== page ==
Democratic race: Obama 47%, Clinton 45%
PRINCETON, NJ -- In the first release of Gallup Poll Daily tracking on the 2008 general election, Republican John McCain is competitive when matched up against either Barack Obama or Hillary Clinton, with the Democrats having a slight advantage among registered voters in both races, but not beyond the margin of sampling error.
These results are based on interviews with 4,372 registered voters nationwide. All voters were asked their preferences in both pairings: McCain vs. Obama and McCain vs. Clinton, with the order of the pairings randomly rotated across the sample. The daily general election results will initially be reported as five-day rolling averages. Wednesday's results are based on interviewing conducted March 7-11.
One focus in the ongoing campaign for the Democratic presidential nomination is the relative strength of Obama and Clinton against McCain in November's general election. These data suggest that, at this point, no candidate can claim an advantage -- Obama gets 46% of the vote to McCain's 44%, while Clinton receives 47% to McCain's 45%.
Obama expanded his lead over Clinton in total pledged Democratic convention delegates last night with a win in the Mississippi primary. The latest Gallup Poll Daily tracking update on Democratic nomination preferences, based on March 9-11 polling (most of which was conducted before the Mississippi results were known), shows 47% of national Democratic voters favoring Obama and 45% Clinton. Since March began, the candidates have been in a statistical dead heat all but one day -- Obama held a 5-point advantage in March 7-9 polling. -- Jeff Jones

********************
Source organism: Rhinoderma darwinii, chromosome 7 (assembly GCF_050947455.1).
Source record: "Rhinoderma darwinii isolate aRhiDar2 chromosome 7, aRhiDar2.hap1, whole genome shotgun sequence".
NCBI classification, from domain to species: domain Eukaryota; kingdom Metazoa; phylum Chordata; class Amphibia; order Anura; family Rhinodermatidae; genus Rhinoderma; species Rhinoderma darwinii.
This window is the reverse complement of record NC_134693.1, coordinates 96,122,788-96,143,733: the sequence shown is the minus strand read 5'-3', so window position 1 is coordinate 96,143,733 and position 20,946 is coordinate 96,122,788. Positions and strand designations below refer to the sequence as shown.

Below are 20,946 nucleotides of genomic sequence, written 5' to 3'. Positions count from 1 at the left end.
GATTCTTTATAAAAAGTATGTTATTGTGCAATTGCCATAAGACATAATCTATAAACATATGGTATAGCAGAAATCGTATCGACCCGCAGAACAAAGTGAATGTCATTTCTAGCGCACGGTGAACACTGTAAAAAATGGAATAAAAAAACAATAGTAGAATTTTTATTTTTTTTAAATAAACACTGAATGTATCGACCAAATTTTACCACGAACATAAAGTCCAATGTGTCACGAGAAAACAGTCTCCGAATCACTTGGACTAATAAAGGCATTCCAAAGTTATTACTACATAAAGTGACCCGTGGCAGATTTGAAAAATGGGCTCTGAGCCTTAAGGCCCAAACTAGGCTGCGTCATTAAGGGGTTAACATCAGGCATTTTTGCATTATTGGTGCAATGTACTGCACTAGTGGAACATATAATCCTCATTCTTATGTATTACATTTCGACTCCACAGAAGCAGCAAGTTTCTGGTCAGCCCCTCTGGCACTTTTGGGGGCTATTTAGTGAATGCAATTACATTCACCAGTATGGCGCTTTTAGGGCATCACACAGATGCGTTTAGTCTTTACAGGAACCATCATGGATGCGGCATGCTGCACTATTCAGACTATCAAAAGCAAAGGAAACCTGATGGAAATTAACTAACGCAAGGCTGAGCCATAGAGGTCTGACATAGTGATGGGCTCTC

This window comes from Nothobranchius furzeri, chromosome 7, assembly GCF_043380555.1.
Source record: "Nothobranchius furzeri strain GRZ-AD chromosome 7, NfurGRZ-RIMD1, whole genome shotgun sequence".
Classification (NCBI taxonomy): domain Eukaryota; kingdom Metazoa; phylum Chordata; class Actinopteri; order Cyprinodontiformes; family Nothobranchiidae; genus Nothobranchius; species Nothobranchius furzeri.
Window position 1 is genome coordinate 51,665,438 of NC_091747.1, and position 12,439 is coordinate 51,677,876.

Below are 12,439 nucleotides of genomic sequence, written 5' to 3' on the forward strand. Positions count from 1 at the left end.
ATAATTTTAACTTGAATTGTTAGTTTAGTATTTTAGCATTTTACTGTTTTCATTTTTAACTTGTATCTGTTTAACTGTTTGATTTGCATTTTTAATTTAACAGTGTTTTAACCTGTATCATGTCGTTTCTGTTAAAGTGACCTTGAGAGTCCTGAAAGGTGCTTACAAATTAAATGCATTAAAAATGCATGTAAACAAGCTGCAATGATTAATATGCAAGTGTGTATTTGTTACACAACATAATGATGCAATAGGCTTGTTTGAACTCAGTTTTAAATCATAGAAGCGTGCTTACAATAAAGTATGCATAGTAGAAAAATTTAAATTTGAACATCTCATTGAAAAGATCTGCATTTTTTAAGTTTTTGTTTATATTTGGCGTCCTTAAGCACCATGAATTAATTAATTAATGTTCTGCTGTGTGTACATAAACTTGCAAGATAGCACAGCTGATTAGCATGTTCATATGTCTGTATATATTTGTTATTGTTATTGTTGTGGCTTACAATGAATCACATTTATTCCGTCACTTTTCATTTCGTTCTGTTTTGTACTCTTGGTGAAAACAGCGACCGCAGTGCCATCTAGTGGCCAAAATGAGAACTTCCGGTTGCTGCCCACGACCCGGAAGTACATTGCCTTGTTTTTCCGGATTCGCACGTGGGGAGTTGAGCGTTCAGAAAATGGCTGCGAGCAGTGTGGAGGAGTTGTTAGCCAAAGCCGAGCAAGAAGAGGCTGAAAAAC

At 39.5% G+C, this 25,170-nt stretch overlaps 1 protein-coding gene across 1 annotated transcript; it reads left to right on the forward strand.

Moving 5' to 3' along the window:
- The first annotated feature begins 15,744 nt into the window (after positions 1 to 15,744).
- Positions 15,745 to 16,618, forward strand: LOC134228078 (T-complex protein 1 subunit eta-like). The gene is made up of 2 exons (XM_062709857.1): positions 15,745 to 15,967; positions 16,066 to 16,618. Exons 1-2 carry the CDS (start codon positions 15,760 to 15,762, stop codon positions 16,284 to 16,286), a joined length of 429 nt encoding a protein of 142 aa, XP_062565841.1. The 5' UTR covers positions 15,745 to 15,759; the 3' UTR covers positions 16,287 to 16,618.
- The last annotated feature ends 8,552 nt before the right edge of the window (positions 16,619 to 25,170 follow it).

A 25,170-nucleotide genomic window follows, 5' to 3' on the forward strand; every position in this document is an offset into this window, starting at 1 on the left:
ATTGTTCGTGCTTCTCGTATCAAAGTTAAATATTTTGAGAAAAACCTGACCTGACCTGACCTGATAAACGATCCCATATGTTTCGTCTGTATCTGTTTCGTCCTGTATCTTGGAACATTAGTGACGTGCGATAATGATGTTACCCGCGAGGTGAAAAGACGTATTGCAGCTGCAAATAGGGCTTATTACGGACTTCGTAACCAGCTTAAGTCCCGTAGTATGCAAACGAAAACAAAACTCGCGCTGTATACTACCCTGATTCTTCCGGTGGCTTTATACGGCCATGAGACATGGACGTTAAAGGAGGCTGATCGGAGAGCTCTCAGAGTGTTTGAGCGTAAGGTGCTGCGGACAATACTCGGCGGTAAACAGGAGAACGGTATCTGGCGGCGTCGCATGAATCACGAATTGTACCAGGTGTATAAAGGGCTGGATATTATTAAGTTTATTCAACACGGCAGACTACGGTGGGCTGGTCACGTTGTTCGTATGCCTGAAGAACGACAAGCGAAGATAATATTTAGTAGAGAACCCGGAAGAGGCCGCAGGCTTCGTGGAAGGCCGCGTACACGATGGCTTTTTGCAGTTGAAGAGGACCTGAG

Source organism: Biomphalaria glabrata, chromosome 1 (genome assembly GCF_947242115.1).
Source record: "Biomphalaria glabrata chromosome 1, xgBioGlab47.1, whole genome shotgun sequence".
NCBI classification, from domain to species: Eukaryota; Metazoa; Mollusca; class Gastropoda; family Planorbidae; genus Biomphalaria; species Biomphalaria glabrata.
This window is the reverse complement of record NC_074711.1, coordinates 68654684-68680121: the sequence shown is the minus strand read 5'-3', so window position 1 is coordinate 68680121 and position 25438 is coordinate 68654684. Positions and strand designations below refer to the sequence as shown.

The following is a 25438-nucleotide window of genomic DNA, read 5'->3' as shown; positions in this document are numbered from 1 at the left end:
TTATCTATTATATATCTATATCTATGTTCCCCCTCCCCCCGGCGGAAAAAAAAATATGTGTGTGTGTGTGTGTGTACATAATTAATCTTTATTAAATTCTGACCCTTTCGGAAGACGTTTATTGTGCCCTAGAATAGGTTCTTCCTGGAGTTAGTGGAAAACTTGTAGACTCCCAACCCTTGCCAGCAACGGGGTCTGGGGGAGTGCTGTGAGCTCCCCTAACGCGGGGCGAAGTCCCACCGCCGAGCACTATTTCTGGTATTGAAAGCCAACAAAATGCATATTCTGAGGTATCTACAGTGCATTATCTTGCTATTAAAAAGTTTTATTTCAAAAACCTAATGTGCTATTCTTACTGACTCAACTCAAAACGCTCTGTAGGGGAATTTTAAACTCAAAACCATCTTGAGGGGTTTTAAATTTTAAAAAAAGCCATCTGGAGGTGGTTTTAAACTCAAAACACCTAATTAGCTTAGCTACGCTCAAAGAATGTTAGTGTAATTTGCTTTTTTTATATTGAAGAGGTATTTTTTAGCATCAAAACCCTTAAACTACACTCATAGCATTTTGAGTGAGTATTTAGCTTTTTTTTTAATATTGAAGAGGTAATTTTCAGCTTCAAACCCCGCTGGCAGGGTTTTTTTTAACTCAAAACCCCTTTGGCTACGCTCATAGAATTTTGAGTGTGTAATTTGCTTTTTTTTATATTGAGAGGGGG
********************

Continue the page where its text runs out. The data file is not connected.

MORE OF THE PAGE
Methodology: Gallup is interviewing no fewer than 1,000 U.S. adults nationwide each day during 2008.
The general election results are based on combined data from March 7-11, 2008. For results based on this sample of 4,372 registered voters, the maximum margin of sampling error is ±2 percentage points.
The Democratic nomination results are based on combined data from March 9-11, 2008. For results based on this sample of 1,263 Democratic and Democratic-leaning voters, the maximum margin of sampling error is ±3 percentage points.
In addition to sampling error, question wording and practical difficulties in conducting surveys can introduce error or bias into the findings of public opinion polls.
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